What you definitely need to know for your exams is that anaphylactic transfusion reaction commonly occurs in individuals with IgA deficiency, because they have anti-IgA antibodies, and IgA is found in most blood products. So, bear in mind that individuals with IgA deficiency should receive washed blood products from which IgA immunoglobulins have been removed.
Next is acute hemolytic transfusion reaction, which is a type II hypersensitivity reaction where the recipient’s preformed antibodies attack the transfused red blood cells. This transfusion reaction typically occurs because of an ABO blood type incompatibility.
Now, the ABO system refers to the type of glycoproteins found on the surface of red blood cells; so you can have either type A, type B, type AB, or neither, which is called type O blood. The immune system produces antibodies against the glycoproteins that you don’t have. People with type A blood have antibodies against type B glycoproteins and vice versa, while those with type AB blood don’t have antibodies against any red blood cell glycoprotein, and finally, people with type O blood have antibodies to both A and B glycoproteins.
Now, as an example, if a recipient with type A blood is given a transfusion from a donor with type B blood, the recipient’s immune system will attack the donor blood, leading to intravascular hemolysis or red blood cell destruction within the recipient’s blood vessels.
Symptoms of acute hemolytic transfusion reaction can begin during the transfusion due to the presence of preformed antibodies, or anytime within 24 hours from the transfusion, which is the time it takes plasma cells to form the antibodies.
Individuals who have acute hemolytic transfusion reactions may experience fever, hypotension, tachycardia, and tachypnea.
Now, acute hemolysis results in a massive release of hemoglobin into the blood. Some of this hemoglobin breaks up into heme and globin. Heme is then converted into bilirubin, leading to hyperbilirubinemia or high bilirubin in blood. As a consequence, individuals may present with jaundice, which is when the excess bilirubin deposits in the skin and eyes, causing them to turn yellow. On the other hand, some hemoglobin can reach the kidneys to be excreted in the urine, which is known as hemoglobinuria. As a result, individuals with acute hemolytic transfusion reaction may present with red urine associated with flank pain. In addition, free hemoglobin is toxic to the kidneys and can cause acute renal failure.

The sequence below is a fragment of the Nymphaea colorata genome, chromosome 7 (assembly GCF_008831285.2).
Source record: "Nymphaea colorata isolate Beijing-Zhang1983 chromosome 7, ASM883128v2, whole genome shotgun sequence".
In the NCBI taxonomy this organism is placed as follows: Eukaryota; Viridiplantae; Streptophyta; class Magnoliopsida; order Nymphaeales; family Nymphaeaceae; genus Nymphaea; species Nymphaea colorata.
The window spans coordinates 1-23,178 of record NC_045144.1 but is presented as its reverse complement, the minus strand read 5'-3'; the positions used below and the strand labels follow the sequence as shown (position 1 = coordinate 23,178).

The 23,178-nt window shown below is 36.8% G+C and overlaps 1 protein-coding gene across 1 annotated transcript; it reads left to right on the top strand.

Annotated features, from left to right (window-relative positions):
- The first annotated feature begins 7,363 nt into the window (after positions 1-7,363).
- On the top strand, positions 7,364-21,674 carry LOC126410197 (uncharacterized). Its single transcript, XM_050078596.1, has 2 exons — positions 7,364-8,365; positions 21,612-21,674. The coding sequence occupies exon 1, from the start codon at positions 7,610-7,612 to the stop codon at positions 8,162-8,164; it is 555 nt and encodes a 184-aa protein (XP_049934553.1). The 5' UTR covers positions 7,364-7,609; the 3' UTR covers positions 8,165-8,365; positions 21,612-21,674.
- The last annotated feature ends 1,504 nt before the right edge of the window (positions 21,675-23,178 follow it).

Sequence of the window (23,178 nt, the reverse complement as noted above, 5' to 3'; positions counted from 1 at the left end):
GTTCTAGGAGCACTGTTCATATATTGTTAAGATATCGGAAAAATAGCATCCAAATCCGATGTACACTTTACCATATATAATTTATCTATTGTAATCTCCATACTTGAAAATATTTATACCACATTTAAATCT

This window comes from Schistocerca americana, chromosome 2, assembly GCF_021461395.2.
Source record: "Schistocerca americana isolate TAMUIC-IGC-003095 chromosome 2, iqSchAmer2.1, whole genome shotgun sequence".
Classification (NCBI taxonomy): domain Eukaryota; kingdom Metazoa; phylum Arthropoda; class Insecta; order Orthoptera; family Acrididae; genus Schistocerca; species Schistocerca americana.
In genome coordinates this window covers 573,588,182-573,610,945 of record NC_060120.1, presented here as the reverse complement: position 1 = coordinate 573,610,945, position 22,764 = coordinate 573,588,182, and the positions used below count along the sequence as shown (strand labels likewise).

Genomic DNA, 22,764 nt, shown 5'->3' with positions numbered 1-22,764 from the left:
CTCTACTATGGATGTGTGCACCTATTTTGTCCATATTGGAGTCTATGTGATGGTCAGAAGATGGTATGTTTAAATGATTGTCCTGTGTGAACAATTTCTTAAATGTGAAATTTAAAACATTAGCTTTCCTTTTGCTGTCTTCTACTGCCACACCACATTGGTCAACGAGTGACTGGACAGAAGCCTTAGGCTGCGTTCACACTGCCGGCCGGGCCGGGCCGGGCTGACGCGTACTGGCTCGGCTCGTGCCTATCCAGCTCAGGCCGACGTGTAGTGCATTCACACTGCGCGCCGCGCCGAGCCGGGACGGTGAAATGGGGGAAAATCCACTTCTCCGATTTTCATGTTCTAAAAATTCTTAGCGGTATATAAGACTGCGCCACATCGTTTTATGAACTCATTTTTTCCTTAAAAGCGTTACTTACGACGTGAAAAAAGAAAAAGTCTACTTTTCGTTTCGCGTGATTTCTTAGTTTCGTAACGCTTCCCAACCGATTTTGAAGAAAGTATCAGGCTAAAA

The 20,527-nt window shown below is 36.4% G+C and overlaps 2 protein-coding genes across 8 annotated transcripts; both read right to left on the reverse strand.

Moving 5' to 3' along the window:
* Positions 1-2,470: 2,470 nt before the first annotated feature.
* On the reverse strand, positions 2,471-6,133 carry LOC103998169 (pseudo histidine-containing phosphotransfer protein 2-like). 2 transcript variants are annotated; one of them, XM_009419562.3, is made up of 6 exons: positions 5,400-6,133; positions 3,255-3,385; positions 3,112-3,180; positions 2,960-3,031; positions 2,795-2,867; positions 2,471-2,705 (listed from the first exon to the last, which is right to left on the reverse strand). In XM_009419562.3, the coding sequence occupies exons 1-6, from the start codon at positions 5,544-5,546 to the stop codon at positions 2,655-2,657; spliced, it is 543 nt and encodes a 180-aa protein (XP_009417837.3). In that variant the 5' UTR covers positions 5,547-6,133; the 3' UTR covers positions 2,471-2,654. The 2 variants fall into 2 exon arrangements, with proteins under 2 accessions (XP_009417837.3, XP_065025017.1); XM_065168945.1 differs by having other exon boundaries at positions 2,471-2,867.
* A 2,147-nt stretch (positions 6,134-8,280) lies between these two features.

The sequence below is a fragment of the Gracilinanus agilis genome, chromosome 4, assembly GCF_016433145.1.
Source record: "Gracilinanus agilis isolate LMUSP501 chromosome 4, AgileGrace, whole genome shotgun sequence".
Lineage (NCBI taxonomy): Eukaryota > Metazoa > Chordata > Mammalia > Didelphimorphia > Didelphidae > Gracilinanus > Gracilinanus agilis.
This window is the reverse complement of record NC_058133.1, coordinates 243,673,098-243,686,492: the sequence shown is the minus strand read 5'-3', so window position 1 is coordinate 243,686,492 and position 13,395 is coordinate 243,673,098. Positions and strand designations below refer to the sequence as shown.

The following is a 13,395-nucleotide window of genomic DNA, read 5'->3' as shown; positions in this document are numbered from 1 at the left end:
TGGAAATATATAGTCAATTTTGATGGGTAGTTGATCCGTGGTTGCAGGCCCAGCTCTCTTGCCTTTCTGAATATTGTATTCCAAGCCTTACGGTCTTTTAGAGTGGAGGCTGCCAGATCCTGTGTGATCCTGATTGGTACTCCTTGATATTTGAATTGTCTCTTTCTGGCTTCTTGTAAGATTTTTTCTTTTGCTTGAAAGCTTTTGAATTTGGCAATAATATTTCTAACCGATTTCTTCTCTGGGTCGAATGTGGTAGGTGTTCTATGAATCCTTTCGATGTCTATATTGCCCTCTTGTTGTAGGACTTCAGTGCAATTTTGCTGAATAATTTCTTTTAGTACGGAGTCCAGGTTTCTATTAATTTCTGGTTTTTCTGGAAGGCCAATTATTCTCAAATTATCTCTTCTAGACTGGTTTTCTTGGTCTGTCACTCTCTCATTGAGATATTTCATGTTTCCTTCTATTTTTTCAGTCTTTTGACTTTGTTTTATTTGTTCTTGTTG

Now, there’s also delayed hemolytic transfusion reaction, which is when hemolysis starts after 24 hours of transfusion, generally within one to two weeks. This typically occurs when there are antibodies against minor antigens on the donor blood, such as Rhesus or Rh. Now, people are either Rh positive, meaning they have the Rh protein on their red blood cells, or they are Rh negative, meaning it’s absent. So, if an Rh negative person receives Rh positive blood, they could develop a delayed hemolytic transfusion reaction.
Now, keep in mind that this reaction results from an anamnestic response, meaning that to develop a response, the recipient must be previously exposed to these minor antigens, like by a prior transfusion or pregnancy, which led to the development of antibodies without causing a noticeable reaction. On subsequent exposure, like a later blood transfusion or a second pregnancy, these antibodies will be ready to trigger an intense immune reaction.
Now, in delayed hemolytic transfusion reactions, the antibodies don’t directly destroy the donor’s red blood cells, but rather mark them for destruction by organs of the reticuloendothelial system, meaning the spleen and liver, resulting in extravascular hemolysis. Individuals wit